Another consideration with arrival is to factor in time to stop at an ATM machine somewhere else other than the show.  One of three things will happen if you don’t: (1) there won’t be any ATMs and you will either have to mooch relentless all day or you will get no food or beers, (2) there will be colossal ATM lines, or (3) the “helpful” worker outside of the festival will tell you that two ATMs by the gates with the large trail of your fellow unprepared dummies streaming from it are the only two ATMs available.  So, you will have no choice but to wait while your friends take in the drinks and music inside.  Then the second you walk in, you will be confronted by what seems to be an endless wall of ATMs laughing at you and your stupidity.  Clearly, this is not from personal experience….and thanks a lot to the worker who did this…very funny sir.

Now, once you are at the festival…

Know how to be drunk in public. You wouldn’t think this would be such a hard skill to hone, but for some it must be.  I love being outside, listening to music and getting a little toasted just as much as the next person; however, there is no need for puking on strangers, having angry drunk fights or finding it acceptable to form a circle of friends around the “pickle in the middle” that is peeing in daylight right next to the beer tents – NOT COOL.

Understand a mosh pit. Mosh pit might seem cool and might look rock and roll but seriously, I would only do it if i was high out of my mind and thought I was flying closer to the friendly purple koala in the sky that wants me to follow him.  People get very seriously hurt crowd surfing or even just trying to get a closer look at the band.  This past festival had one particularly nasty example – a guy completely obliterated his ankle crowd surfing (was probably dropped) and his ankle was shattered, bloody and floppy…three things that I don’t want my ankle ever described as.  Basically, don’t do it unless you know what you are getting yourself into.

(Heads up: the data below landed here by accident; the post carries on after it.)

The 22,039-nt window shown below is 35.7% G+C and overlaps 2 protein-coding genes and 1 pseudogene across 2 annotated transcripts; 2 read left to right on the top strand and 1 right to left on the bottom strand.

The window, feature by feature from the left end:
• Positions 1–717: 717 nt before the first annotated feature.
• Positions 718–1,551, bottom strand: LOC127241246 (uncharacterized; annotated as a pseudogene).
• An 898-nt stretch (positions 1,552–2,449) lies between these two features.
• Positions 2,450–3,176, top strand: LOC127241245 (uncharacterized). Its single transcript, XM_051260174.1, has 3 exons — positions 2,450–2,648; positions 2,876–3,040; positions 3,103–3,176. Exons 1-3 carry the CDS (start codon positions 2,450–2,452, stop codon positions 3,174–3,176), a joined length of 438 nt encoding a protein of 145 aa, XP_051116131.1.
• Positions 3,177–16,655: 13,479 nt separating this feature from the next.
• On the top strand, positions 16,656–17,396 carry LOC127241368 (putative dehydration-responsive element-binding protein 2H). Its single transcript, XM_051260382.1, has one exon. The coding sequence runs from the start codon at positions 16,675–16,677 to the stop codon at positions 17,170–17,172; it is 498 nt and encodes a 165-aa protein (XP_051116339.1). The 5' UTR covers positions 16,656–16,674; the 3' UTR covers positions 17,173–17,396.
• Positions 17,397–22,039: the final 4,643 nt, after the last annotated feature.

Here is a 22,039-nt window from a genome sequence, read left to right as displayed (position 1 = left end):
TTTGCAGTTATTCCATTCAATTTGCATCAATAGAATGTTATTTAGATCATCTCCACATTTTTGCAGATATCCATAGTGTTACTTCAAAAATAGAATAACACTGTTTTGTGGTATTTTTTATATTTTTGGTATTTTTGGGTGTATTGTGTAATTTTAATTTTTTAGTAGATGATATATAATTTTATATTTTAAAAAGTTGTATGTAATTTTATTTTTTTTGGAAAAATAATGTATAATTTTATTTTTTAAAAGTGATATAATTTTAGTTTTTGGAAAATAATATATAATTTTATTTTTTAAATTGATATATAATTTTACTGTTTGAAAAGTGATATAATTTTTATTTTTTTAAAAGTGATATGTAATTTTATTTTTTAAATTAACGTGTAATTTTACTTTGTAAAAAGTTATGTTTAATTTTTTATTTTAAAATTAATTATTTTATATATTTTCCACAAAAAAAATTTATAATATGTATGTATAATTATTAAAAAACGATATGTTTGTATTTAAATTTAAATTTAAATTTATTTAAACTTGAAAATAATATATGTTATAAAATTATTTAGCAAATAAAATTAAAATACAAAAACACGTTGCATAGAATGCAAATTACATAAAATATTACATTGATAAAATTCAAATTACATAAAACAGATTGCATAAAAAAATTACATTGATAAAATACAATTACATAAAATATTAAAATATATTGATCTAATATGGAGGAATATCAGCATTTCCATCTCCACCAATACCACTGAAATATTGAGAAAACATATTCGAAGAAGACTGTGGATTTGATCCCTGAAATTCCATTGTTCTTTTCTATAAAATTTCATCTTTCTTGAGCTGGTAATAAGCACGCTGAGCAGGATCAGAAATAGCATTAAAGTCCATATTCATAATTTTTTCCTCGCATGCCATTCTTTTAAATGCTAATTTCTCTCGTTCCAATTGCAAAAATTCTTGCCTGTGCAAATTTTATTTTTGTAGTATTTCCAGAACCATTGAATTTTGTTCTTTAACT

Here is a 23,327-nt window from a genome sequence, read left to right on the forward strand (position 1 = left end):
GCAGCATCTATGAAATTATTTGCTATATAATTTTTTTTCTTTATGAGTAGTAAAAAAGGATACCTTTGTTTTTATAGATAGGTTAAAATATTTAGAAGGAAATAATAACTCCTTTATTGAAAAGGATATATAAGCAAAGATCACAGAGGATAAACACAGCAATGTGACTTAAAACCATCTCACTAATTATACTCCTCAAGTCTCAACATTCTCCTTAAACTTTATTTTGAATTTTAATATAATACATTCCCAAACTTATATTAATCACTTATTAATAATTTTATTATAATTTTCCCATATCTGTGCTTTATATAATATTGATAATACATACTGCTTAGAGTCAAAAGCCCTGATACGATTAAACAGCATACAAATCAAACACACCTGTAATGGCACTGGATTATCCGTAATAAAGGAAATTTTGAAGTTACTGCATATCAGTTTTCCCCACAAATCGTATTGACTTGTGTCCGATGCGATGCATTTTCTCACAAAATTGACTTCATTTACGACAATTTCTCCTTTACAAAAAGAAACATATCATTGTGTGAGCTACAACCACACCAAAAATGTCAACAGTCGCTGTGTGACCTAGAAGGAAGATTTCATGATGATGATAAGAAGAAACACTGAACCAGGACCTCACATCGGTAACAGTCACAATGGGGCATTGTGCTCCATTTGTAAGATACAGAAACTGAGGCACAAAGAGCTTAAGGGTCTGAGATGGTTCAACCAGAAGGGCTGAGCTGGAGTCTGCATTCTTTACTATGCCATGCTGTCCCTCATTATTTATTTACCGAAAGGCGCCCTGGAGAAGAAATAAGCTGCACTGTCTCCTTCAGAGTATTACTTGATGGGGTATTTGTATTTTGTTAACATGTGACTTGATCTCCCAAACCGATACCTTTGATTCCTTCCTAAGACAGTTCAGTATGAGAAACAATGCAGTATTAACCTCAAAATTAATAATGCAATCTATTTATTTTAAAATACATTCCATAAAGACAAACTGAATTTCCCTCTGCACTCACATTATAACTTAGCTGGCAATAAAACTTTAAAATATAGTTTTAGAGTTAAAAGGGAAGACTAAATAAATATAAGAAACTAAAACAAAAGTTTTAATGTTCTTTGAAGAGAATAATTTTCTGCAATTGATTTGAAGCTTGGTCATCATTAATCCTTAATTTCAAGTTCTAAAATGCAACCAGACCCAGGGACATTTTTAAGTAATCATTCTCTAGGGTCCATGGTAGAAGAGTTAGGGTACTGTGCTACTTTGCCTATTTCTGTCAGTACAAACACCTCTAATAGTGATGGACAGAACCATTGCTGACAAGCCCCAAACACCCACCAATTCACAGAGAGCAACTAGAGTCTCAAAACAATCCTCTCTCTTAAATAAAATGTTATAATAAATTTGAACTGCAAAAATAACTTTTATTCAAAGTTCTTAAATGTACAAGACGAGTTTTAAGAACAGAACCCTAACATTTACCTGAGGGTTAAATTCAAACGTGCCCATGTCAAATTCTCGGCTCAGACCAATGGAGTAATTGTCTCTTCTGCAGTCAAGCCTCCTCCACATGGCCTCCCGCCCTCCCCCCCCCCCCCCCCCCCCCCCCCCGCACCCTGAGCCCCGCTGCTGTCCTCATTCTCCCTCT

Despite my few “rules” on festival survival, a festival truly is about enjoying friends, music, the outdoors and beer (in no particular order).  So, really just have fun and who cares what you are doing.  If you want to do a silly Irish jig – knock yourself out.  I guarantee that most peole do not care what you are doing.  If they do, so you give them a laugh.  And, it’s a festival so there is undoubtedly someone somewhere doing something much more ridiculous looking than whatever weird dance move you’re trying out.  In sum – get out there and bust a move, cut a rug, get low, shake your moneymaker, or whatever it is you do.

Oh, and Happy St. Patrick’s Day!

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Posted by on March 17, 2011 in Travel